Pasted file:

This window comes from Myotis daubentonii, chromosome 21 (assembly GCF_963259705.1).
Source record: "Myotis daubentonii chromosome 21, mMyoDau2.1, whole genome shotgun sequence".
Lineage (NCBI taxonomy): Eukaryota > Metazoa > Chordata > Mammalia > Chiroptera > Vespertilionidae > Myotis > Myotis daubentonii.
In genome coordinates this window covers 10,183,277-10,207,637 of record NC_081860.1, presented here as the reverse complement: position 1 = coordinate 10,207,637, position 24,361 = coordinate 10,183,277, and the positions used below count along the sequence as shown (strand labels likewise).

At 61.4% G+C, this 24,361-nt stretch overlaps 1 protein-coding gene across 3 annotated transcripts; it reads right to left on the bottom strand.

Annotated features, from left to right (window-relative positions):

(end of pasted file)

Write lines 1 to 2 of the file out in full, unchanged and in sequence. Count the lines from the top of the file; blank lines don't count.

This window comes from Myotis daubentonii, chromosome 21 (assembly GCF_963259705.1).
Source record: "Myotis daubentonii chromosome 21, mMyoDau2.1, whole genome shotgun sequence".